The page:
2. In order to write a comprehensive proposal and make a compelling argument to the President they must follow the guidelines listed below:

a) research at least 5 primary sources: journals, books, etc. (websites should be evaluated for credibility using the guidelines provided by their Language Arts teacher).
b) Write a 1-2 page proposal that discusses the energy policy that should be adopted by the President. The plan must provide facts and supporting arguments that substantiate your point of view. In order to refute possible objections, the proposal should also include potential hazards to public health and the environment and how these harmful affects could be dealt with.
c) In preparation for writing your proposal, complete the attached action plan as you conduct your research.
d) Students will meet in their assigned groups to discuss and revise their individual action plans. Teachers should check over the action plans before allowing students to begin their project proposals.


1. What is our current level of energy consumption/demand?
2. How can we best harvest energy?
3. How efficient is your source of energy (consider the amount of usable energy that can be generated to fuel power plants)?
4. What is the potential negative impact on the environment and public health?
b) Suggest how these negative impacts could be reduced.
5. What are the financial costs for implementing this type of industry?
Suggested site: http://www.mbe.doe.gov/budget/05budget/index.htm

Part 3- Guidelines for energy proposal and persuasive speeches:
1. Energy proposals must be typed and double-spaced with 10-12 point fonts.
2. Include the information from your action plans.
3. Proposal should clearly answer the question- What energy policy should the current administration adopt and why?
4. Students may work with other members of their group if they have similar policies to prepare a persuasive speech to the President. Speeches must:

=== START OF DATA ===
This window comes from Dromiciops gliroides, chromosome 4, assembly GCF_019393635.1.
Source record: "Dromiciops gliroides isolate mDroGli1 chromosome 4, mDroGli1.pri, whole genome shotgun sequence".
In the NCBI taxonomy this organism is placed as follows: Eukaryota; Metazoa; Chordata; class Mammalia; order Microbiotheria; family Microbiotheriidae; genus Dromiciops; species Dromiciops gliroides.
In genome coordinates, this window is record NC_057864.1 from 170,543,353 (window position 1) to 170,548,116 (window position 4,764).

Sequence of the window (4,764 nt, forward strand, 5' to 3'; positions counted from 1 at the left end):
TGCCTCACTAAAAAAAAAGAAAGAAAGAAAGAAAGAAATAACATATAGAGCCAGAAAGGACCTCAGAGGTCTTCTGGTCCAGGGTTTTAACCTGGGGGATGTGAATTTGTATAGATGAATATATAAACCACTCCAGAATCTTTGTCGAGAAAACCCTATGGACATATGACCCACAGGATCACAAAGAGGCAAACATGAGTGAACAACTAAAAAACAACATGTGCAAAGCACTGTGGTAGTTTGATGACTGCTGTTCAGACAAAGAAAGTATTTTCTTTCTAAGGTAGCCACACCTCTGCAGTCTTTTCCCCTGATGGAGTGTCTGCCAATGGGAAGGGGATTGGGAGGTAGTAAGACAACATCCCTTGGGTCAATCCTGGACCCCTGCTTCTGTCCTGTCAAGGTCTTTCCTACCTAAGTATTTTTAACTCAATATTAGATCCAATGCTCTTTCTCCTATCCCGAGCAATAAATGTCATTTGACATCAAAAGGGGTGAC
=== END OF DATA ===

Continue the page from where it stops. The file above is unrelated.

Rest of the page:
a. Include information from their persuasive research papers (written for their Language Arts class).
b. Include an introduction where they introduce themselves and the group they represent.
c. A description of their energy plan
d. Provide arguments with factual evidence that supports their plan
e. Refute possible objections to your proposals.
f. Include one visual; transparency, poster, graph, photograph, film clip, etc.
f. A bibliography must be handed in at the conclusion of your speech.

Lobbying Session:
If time allows provide time for students to try and persuade members of the Senate committees on Environment and Public Works and Energy and the members of the Energy Department to support their proposals. Remind them that it is possible for the President to combine proposals when he/she develops their energy policy. They may also want to try and find members from other groups who will speak in their favor at the energy hearing.

Part 4- The Energy Task Force Hearing:
1. The President (teacher) will call the hearing to order.
2. Members from each group will be called to the podium to present their proposal and give their persuasive speech. (The order of group presentations can be determined by random drawing)
3. After each speech the teacher will ask for discussion and debate from other members of the task force. To manage the debate, a suggestion is to allow each student to speak only once on each proposal. They may be allowed to speak a second time after everyone else has had a chance to speak.
4. At the conclusion of the hearing the President will announce his/her decision after reading over the energy proposals.

Class Discussion: Which groups have the greatest impact on policymaking? What role does each of the following groups have on legislation and public policy?

a. legislative branch/congress
b. executive branch
c. interest groups

What impact (if any) does “Joe public” have on the policy making process?

Embedded Assessment
1. Evaluation of student action plans
2. Persuasive speeches will be evaluated on:

a) Content; clear thesis (policy proposal), supporting evidence, refute arguments
b) Visual: illustrates and enhances stated arguments
c) Delivery: time (3-5 minutes), eye contact, voice projection, good preparation
d) Bibliography: includes at least 5 approved sources and is in correct MLA format.

1. Student research on energy policy
2. Written proposals and persuasive speeches

Embedded Assessment

PULSE is a project of the Community Outreach and Education Program of the Southwest Environmental Health Sciences Center and is funded by:

NIH/NCRR award #16260-01A1
The Community Outreach and Education Program is part of the Southwest Environmental Health Sciences Center: an NIEHS Award


Supported by NIEHS grant # ES06694

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Last update: November 10, 2009